Goldman Sachs entered into a deferred prosecution agreement with the department in connection with a criminal information filed today in the Eastern District of New York charging the Company with conspiracy to violate the anti-bribery provisions of the FCPA. GS Malaysia pleaded guilty in the U.S. District Court for the Eastern District of New York to a one-count criminal information charging it with conspiracy to violate the anti-bribery provisions of the FCPA.

Previously, Tim Leissner, the former Southeast Asia Chairman and participating managing director of Goldman Sachs, pleaded guilty to conspiring to launder money and to violate the FCPA. Ng Chong Hwa, also known as “Roger Ng,” former managing director of Goldman and head of investment banking for GS Malaysia, has been charged with conspiring to launder money and to violate the FCPA. Ng was extradited from Malaysia to face these charges and is scheduled to stand trial in March 2021. The cases are assigned to U.S. District Judge Margo K. Brodie of the Eastern District of New York.

In addition to these criminal charges, the department has recovered, or assisted in the recovery of, in excess of $1 billion in assets for Malaysia associated with and traceable to the 1MDB money laundering and bribery scheme.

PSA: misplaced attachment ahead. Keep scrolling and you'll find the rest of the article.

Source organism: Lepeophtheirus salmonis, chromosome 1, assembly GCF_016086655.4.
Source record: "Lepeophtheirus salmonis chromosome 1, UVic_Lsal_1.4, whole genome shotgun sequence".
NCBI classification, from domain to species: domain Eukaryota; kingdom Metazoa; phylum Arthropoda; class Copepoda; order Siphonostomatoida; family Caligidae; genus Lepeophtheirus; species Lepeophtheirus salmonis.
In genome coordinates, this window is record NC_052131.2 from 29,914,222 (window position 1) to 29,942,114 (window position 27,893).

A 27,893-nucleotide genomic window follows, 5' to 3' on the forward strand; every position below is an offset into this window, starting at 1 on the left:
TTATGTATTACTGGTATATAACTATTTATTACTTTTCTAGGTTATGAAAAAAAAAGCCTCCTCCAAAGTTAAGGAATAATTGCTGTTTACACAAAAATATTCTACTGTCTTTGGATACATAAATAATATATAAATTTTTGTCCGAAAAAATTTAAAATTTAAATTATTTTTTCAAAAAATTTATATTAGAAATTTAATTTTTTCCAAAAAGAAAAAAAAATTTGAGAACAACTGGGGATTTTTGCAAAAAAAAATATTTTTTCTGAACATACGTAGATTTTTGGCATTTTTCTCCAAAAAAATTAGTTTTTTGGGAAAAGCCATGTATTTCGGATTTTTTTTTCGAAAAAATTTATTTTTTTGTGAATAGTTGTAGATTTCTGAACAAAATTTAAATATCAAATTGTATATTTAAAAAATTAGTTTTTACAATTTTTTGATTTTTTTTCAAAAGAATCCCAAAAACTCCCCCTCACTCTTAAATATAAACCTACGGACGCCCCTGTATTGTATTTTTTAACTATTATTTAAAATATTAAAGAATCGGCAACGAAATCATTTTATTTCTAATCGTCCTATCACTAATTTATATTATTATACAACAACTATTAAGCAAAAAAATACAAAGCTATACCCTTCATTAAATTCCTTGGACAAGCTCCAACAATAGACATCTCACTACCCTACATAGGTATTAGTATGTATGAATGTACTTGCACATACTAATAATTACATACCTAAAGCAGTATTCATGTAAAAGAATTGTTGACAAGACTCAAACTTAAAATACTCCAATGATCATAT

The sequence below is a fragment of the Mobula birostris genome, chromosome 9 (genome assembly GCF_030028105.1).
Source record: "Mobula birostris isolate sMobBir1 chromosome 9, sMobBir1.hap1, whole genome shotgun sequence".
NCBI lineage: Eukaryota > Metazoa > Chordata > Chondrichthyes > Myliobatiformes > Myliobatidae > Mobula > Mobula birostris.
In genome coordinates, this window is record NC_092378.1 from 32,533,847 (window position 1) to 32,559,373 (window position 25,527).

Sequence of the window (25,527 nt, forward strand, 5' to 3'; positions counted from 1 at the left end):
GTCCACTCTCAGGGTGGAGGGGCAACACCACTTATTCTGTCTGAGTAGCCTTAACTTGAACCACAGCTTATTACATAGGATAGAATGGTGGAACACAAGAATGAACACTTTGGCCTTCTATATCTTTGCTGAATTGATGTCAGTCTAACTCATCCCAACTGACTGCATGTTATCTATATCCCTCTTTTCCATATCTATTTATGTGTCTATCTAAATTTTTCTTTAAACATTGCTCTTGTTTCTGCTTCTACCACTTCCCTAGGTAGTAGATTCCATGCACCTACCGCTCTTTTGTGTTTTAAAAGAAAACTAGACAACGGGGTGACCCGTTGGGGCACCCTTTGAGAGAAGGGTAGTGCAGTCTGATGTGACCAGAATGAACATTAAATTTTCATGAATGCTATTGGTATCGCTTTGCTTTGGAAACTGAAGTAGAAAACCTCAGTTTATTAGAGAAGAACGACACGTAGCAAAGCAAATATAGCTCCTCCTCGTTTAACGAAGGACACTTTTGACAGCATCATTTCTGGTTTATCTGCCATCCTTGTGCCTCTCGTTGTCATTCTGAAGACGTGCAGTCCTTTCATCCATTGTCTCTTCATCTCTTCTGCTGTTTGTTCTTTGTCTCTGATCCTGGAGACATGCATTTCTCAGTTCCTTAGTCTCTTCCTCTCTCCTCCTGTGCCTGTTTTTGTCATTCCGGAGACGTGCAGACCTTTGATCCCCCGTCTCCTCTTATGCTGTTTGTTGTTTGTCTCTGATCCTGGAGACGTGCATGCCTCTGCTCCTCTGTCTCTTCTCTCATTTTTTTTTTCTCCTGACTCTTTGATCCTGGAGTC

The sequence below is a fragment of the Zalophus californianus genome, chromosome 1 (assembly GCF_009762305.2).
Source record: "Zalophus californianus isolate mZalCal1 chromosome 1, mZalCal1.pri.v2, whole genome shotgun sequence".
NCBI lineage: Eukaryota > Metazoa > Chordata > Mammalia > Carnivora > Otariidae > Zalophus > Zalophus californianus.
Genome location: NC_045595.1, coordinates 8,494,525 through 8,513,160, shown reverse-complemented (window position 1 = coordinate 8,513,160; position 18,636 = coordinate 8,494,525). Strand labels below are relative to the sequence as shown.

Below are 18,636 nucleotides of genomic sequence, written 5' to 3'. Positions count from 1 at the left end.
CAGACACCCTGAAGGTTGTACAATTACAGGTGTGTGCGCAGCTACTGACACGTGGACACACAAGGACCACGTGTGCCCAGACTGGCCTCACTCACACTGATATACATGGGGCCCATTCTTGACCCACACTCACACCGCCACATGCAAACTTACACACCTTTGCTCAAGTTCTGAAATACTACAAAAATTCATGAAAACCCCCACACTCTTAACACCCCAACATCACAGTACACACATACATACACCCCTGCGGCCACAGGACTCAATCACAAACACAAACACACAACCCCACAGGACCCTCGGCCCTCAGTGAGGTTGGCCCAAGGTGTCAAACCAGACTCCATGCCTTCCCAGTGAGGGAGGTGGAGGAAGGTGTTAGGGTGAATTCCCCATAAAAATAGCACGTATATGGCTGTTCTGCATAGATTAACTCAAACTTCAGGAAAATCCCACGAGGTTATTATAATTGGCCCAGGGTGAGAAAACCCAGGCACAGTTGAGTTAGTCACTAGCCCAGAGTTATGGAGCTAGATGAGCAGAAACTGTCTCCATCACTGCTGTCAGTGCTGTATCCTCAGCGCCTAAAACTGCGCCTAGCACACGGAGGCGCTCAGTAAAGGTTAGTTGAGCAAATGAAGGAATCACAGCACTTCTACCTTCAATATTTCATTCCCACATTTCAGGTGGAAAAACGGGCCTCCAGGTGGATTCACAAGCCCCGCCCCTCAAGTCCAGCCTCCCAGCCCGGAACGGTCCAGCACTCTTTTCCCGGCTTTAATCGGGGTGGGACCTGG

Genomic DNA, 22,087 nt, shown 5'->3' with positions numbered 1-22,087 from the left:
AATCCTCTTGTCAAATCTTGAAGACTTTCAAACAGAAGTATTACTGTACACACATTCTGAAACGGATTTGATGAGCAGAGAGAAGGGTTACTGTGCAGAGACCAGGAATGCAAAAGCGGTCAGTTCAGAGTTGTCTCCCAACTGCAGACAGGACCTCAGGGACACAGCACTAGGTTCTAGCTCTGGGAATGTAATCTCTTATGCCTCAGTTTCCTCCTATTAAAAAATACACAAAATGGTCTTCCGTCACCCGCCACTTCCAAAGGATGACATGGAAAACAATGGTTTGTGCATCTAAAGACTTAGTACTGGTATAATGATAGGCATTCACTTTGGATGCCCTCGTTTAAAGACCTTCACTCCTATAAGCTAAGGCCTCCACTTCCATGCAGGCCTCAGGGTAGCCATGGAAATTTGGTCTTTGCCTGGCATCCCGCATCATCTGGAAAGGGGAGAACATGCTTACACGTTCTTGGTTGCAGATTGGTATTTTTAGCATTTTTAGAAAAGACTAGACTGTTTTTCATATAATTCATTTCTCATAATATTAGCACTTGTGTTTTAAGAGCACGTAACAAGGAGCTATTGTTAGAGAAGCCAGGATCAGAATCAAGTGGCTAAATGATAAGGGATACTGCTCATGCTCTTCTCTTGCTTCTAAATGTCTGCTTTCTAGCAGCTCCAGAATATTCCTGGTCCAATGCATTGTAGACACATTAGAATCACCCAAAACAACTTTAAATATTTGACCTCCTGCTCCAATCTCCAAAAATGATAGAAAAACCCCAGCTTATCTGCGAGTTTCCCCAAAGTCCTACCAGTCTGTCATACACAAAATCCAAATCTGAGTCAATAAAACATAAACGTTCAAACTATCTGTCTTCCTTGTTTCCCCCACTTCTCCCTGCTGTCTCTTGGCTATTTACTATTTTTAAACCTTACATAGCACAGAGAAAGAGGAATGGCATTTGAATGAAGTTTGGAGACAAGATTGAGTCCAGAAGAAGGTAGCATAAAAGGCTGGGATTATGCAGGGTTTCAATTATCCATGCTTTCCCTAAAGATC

“Goldman Sachs today accepted responsibility for its role in a conspiracy to bribe high-ranking foreign officials to obtain lucrative underwriting and other business relating to 1MDB,” said Acting Assistant Attorney General Brian C. Rabbitt of the Justice Department’s Criminal Division. “Today’s resolution, which requires Goldman Sachs to admit wrongdoing and pay nearly three billion dollars in penalties, fines, and disgorgement, holds the bank accountable for this criminal scheme and demonstrates the department’s continuing commitment to combatting corruption and protecting the U.S. financial system.”

“Over a period of five years, Goldman Sachs participated in a sweeping international corruption scheme, conspiring to avail itself of more than $1.6 billion in bribes to multiple high-level government officials across several countries so that the company could reap hundreds of millions of dollars in fees, all to the detriment of the people of Malaysia and the reputation of American financial institutions operating abroad,” said Acting U.S. Attorney Seth D. DuCharme of the Eastern District of New York. “Today’s resolution, which includes a criminal guilty plea by Goldman Sachs’ subsidiary in Malaysia, demonstrates that the department will hold accountable any institution that violates U.S. law anywhere in the world by unfairly tilting the scales through corrupt practices.”